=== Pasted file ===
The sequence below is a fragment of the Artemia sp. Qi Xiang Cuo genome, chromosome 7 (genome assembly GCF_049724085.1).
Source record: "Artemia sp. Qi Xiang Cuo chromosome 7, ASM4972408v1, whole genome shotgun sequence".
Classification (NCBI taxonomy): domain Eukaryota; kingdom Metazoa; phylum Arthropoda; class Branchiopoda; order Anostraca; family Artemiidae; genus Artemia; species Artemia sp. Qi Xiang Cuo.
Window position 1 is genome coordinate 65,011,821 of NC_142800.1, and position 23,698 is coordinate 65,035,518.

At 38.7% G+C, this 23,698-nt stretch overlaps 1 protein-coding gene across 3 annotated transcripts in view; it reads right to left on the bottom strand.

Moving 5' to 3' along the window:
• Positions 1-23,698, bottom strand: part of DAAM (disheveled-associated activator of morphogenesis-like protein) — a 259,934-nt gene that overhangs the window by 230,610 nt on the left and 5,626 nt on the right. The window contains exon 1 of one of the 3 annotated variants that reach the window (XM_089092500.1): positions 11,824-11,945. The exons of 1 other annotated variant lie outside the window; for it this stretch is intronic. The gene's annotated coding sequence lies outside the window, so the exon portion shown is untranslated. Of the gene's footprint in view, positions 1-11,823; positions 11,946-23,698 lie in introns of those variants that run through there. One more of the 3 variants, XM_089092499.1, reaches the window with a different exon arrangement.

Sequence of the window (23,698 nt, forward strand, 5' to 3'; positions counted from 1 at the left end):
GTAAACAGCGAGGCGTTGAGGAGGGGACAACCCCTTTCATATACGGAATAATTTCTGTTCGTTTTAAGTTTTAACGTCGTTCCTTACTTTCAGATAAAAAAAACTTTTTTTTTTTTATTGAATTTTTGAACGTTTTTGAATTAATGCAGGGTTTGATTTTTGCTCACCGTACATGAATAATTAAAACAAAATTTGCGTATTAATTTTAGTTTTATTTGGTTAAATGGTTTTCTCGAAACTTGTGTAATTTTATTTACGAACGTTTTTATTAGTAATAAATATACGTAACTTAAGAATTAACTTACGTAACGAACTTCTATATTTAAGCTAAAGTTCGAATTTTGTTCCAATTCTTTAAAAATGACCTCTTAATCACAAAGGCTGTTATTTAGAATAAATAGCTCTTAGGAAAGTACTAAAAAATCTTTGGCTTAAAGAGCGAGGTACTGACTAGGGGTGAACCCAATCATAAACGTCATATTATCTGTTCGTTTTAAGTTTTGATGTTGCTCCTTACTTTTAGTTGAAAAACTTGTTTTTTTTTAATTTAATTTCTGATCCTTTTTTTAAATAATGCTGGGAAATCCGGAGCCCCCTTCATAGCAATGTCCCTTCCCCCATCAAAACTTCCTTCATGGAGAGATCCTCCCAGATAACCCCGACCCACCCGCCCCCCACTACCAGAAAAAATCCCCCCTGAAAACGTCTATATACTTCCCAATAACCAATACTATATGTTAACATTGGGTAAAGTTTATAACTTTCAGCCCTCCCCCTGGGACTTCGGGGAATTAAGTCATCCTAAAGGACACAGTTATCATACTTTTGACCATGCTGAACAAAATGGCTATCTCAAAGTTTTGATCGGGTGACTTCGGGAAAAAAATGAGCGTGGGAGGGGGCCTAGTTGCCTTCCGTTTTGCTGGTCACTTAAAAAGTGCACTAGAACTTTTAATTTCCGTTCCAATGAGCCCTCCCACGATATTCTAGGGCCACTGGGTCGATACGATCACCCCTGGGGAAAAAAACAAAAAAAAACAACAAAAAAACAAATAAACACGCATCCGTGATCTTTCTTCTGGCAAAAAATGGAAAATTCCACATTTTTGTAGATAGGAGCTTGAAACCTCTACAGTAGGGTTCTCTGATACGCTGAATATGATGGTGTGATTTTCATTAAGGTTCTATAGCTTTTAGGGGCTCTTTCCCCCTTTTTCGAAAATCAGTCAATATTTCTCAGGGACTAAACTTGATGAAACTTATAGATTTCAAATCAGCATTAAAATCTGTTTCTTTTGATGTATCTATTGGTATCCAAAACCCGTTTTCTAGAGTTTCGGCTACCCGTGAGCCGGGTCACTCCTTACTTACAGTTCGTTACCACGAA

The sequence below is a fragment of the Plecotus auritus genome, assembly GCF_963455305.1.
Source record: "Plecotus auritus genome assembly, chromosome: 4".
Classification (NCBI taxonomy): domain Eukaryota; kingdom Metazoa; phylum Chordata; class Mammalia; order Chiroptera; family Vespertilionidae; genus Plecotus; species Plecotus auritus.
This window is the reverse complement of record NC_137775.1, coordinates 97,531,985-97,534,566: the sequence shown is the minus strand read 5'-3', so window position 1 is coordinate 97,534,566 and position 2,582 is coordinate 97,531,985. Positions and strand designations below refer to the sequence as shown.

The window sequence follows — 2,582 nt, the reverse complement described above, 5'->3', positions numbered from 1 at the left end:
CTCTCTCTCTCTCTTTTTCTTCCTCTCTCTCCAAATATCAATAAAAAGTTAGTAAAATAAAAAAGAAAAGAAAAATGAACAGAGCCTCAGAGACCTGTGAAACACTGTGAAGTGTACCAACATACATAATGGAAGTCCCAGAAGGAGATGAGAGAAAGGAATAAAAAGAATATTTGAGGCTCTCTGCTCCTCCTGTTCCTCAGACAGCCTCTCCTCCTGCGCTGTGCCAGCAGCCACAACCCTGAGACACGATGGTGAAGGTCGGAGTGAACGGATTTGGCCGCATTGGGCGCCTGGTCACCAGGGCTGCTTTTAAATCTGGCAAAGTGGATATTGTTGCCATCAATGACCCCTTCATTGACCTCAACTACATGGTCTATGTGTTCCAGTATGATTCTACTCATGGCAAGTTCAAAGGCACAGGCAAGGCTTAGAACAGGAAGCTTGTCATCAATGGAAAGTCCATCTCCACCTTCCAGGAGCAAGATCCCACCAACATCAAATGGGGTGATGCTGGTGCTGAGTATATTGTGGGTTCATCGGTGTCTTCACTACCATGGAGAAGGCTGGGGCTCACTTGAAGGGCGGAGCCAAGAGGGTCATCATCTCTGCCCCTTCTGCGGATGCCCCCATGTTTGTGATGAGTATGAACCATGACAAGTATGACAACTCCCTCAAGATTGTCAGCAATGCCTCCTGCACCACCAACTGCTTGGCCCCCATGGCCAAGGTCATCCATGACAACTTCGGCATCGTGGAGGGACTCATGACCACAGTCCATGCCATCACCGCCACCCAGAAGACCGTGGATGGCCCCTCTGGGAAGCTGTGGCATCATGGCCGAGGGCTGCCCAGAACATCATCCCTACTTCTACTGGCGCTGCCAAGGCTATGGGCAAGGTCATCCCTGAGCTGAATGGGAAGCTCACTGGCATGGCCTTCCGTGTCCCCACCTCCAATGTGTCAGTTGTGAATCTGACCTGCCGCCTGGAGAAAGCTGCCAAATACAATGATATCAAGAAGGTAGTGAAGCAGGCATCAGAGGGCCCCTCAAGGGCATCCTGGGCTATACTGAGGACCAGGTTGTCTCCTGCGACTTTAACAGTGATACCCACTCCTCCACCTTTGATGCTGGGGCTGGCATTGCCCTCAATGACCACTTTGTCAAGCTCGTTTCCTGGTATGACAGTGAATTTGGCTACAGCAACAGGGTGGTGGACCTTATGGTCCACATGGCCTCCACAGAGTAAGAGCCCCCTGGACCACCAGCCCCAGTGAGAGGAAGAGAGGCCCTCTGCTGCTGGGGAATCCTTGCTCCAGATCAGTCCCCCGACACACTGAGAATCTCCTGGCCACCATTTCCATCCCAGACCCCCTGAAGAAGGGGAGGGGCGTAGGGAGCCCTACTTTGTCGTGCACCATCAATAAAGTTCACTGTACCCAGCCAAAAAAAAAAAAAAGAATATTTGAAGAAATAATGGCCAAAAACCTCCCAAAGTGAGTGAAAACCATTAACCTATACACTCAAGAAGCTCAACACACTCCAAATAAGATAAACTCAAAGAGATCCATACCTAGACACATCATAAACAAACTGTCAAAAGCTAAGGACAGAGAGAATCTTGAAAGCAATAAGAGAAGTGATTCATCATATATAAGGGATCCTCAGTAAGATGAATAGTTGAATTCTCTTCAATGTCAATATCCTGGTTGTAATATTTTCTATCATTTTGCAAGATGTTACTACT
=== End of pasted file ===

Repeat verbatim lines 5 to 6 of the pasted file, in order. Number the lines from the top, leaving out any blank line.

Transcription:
At 38.7% G+C, this 23,698-nt stretch overlaps 1 protein-coding gene across 3 annotated transcripts in view; it reads right to left on the bottom strand.

Moving 5' to 3' along the window: